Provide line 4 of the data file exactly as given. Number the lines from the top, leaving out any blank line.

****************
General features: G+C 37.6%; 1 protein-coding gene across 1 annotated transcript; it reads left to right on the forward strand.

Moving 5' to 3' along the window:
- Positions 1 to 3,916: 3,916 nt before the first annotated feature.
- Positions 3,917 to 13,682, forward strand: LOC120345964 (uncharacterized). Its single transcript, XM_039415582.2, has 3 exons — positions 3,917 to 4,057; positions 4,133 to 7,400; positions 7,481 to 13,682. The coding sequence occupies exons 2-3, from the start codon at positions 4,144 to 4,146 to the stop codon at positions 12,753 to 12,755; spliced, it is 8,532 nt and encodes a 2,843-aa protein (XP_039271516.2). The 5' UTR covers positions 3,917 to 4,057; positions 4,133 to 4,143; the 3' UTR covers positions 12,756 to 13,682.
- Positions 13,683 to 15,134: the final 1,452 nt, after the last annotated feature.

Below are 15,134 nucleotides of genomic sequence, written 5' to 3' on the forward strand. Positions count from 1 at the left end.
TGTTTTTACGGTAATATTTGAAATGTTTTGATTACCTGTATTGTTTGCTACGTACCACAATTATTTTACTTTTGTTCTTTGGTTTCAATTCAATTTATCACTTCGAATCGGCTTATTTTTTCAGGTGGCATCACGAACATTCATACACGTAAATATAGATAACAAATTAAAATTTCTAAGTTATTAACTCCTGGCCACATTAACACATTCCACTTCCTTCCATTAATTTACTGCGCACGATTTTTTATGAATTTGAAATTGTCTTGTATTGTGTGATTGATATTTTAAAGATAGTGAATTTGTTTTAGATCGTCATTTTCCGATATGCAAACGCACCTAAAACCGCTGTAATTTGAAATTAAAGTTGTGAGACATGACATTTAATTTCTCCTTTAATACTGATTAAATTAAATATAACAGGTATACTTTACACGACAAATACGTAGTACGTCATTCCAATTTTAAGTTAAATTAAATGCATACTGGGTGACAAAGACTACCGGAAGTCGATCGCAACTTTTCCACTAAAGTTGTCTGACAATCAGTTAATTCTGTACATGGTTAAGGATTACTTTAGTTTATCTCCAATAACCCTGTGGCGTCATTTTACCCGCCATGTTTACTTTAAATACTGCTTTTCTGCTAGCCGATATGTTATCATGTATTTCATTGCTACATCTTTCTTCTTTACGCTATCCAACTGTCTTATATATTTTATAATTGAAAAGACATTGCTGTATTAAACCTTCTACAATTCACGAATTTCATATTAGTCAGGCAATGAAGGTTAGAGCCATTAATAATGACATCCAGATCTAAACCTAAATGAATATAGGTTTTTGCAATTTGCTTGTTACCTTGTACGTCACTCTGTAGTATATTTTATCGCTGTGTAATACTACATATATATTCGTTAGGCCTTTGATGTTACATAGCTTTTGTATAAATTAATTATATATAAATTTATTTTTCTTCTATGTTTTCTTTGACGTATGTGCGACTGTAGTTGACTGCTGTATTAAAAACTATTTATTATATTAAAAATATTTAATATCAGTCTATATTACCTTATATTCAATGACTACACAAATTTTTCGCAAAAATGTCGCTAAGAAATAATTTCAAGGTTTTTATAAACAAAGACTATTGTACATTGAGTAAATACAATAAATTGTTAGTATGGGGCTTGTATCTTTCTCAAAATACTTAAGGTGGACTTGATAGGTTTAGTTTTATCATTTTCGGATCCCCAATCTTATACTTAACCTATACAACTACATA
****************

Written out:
- Positions 3,917 to 13,682, forward strand: LOC120345964 (uncharacterized). Its single transcript, XM_039415582.2, has 3 exons — positions 3,917 to 4,057; positions 4,133 to 7,400; positions 7,481 to 13,682. The coding sequence occupies exons 2-3, from the start codon at positions 4,144 to 4,146 to the stop codon at positions 12,753 to 12,755; spliced, it is 8,532 nt and encodes a 2,843-aa protein (XP_039271516.2). The 5' UTR covers positions 3,917 to 4,057; positions 4,133 to 4,143; the 3' UTR covers positions 12,756 to 13,682.